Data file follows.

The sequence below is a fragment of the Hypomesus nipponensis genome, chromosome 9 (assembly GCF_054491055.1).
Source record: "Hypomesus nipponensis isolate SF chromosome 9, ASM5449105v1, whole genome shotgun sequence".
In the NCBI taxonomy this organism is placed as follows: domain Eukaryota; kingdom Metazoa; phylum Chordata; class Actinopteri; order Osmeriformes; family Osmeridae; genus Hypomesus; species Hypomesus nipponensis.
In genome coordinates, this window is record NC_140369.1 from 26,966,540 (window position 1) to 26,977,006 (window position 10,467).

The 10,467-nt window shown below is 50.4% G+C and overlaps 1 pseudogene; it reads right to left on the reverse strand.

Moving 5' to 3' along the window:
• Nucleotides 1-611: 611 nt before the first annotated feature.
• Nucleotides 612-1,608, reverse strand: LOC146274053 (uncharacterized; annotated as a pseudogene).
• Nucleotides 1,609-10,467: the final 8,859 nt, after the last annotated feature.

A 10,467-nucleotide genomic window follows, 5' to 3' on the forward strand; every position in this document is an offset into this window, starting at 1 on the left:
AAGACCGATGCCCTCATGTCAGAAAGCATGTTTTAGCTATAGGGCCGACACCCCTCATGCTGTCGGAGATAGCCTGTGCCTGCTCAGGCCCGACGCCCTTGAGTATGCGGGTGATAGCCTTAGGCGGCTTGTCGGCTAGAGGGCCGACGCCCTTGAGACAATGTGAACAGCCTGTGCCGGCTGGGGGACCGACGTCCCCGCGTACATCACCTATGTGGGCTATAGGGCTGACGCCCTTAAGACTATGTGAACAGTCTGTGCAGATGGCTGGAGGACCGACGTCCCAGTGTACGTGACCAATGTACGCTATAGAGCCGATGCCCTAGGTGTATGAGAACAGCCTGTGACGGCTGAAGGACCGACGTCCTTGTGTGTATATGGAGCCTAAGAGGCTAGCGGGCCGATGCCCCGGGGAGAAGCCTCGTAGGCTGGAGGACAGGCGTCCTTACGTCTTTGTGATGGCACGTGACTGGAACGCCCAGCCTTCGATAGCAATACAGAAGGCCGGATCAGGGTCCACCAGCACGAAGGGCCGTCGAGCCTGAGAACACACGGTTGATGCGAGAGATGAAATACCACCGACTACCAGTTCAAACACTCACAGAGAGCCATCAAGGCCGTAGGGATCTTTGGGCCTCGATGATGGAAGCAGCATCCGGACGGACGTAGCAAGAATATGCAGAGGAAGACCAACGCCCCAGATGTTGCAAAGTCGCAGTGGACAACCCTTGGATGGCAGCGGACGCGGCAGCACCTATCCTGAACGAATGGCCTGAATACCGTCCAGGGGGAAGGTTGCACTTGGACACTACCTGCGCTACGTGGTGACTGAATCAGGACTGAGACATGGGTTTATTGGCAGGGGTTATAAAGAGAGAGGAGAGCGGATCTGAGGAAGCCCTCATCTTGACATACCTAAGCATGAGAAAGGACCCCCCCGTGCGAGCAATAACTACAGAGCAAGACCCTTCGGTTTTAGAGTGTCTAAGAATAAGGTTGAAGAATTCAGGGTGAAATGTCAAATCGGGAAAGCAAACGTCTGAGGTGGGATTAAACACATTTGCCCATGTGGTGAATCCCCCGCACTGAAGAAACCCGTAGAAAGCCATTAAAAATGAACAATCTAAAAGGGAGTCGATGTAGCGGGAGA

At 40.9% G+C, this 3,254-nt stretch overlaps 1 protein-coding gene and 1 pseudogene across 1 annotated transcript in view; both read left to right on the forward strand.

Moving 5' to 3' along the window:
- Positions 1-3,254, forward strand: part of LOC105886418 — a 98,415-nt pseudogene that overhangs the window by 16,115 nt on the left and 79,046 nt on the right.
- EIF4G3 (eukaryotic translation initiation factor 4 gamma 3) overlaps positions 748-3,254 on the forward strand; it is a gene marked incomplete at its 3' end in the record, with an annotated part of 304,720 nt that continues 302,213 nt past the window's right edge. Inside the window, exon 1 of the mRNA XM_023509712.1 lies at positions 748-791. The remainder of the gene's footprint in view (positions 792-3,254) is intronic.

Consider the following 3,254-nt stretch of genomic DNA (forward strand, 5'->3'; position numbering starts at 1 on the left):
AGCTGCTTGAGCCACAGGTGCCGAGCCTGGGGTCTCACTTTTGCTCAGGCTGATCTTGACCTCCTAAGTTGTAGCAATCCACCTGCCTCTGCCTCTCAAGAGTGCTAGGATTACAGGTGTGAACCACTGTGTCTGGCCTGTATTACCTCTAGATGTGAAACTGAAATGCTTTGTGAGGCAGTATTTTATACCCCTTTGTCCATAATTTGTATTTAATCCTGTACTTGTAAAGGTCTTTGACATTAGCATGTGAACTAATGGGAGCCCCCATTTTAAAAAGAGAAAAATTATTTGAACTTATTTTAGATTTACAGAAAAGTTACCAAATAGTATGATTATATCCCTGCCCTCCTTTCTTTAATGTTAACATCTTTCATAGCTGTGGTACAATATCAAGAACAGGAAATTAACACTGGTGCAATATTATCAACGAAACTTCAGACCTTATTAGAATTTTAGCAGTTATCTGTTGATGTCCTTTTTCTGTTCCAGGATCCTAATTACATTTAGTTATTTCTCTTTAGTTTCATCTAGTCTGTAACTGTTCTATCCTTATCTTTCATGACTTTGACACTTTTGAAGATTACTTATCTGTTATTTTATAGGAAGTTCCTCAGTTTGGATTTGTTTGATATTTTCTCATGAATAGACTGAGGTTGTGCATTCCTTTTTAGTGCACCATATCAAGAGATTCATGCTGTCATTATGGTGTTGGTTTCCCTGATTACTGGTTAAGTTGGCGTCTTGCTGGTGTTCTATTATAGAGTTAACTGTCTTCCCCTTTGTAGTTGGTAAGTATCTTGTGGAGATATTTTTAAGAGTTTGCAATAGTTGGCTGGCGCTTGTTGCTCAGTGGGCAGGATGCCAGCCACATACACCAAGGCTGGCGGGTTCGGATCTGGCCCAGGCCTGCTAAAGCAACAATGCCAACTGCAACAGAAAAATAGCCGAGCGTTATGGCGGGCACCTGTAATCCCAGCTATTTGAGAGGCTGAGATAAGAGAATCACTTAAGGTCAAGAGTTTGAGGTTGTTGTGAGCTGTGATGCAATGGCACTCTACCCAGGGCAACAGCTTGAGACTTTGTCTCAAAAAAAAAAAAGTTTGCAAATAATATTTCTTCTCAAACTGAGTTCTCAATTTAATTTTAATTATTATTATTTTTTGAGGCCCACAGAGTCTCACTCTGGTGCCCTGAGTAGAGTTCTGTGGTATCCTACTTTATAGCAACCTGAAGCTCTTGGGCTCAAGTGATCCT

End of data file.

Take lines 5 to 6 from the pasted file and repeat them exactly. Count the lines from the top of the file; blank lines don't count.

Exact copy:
The 10,467-nt window shown below is 50.4% G+C and overlaps 1 pseudogene; it reads right to left on the reverse strand.

Moving 5' to 3' along the window: